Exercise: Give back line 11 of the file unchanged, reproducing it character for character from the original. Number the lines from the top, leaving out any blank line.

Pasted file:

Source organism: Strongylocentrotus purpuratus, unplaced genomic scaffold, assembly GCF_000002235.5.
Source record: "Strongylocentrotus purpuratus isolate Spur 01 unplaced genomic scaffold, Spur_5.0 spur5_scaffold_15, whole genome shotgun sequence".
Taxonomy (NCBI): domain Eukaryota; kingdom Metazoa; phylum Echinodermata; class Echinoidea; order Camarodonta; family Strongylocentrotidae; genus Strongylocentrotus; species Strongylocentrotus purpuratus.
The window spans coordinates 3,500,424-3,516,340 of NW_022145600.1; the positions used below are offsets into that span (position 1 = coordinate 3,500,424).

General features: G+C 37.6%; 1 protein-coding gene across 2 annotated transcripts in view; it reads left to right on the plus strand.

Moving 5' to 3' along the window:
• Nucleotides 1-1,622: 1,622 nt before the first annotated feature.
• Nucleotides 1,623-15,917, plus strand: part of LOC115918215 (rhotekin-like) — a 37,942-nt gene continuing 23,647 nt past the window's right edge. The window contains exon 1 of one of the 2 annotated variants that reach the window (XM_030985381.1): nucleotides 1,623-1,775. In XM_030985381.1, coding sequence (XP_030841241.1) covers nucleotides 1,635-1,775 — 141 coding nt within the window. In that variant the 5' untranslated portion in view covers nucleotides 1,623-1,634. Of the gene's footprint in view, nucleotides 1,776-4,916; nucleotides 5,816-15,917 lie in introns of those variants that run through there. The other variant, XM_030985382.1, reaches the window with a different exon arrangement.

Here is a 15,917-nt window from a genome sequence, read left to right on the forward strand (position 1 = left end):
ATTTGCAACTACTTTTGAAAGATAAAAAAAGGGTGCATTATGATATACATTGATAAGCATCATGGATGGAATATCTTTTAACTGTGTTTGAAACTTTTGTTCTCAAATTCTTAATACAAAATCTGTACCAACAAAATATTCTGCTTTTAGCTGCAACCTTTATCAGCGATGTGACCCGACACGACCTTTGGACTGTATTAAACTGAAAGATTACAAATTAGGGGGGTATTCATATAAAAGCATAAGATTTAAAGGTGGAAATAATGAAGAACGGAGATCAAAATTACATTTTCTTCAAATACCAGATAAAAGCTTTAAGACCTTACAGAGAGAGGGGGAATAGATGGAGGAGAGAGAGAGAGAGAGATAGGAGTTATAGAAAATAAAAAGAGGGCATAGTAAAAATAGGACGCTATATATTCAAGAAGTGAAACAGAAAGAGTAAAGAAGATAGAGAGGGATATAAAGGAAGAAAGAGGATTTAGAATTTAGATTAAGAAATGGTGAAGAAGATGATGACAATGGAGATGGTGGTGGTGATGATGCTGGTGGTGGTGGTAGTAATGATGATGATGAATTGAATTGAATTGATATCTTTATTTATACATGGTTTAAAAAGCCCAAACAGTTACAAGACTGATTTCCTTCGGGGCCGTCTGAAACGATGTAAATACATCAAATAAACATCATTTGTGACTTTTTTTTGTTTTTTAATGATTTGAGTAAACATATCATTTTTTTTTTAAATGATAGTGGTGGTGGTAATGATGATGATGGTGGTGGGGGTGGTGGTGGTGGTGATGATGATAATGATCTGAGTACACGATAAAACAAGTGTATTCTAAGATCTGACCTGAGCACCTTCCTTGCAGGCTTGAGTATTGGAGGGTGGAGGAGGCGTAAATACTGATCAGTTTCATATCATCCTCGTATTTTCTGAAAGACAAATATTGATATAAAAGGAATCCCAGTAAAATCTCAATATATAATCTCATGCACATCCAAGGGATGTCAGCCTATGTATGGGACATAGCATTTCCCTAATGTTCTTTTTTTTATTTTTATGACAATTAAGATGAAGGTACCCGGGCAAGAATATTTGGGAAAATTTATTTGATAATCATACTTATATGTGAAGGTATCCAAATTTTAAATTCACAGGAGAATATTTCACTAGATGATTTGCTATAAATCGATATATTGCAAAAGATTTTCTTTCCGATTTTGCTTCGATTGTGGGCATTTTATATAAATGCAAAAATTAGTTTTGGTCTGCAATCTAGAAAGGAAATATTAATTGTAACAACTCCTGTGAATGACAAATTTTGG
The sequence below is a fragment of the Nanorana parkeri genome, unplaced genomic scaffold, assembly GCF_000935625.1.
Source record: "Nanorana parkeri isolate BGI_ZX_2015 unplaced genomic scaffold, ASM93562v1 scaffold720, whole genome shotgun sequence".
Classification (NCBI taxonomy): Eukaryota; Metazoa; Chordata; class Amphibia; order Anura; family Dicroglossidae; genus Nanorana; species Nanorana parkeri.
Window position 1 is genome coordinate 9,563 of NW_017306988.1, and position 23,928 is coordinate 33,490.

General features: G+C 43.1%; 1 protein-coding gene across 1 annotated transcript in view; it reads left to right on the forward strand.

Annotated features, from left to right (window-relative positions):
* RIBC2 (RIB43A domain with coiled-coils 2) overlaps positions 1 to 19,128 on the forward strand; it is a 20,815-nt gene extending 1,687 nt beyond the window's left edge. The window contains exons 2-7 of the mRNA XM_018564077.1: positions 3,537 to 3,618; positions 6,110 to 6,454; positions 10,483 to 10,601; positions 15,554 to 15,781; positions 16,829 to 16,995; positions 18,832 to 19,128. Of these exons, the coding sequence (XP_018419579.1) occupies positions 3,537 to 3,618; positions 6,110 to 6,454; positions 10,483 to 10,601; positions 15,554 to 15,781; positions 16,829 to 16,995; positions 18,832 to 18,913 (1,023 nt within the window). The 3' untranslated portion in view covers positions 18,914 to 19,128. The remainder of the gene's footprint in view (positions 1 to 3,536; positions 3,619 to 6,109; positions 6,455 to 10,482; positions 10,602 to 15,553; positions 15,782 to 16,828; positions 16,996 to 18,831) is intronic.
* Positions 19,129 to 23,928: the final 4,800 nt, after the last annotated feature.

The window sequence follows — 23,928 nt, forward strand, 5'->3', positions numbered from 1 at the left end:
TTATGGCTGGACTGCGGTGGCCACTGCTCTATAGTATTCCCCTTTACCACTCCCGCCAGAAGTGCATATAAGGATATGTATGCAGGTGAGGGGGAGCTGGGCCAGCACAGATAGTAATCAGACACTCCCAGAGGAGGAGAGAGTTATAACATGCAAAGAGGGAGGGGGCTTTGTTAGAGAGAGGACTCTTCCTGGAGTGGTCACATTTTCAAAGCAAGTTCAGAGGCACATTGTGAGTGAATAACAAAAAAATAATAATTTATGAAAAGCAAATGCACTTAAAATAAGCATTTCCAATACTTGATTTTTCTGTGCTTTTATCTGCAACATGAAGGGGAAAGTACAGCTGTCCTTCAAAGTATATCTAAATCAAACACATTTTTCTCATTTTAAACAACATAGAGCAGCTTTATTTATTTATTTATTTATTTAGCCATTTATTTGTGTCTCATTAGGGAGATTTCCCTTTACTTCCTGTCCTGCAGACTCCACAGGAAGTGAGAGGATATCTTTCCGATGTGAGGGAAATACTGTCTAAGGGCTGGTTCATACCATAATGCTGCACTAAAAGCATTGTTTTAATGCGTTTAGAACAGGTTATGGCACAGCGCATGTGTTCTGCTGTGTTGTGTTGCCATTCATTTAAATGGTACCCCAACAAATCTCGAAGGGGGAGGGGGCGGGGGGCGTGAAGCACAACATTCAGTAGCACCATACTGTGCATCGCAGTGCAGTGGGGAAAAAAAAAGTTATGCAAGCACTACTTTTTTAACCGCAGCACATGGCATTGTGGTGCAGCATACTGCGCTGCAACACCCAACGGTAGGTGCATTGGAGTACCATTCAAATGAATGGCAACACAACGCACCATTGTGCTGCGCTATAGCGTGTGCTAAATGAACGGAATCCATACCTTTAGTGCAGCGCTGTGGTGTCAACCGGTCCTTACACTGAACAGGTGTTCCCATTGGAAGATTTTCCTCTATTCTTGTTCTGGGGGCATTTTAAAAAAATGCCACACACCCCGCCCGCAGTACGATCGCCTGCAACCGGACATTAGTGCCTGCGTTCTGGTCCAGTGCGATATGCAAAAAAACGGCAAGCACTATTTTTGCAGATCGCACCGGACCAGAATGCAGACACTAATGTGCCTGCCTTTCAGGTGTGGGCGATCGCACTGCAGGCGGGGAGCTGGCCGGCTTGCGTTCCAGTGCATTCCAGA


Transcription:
The sequence below is a fragment of the Nanorana parkeri genome, unplaced genomic scaffold, assembly GCF_000935625.1.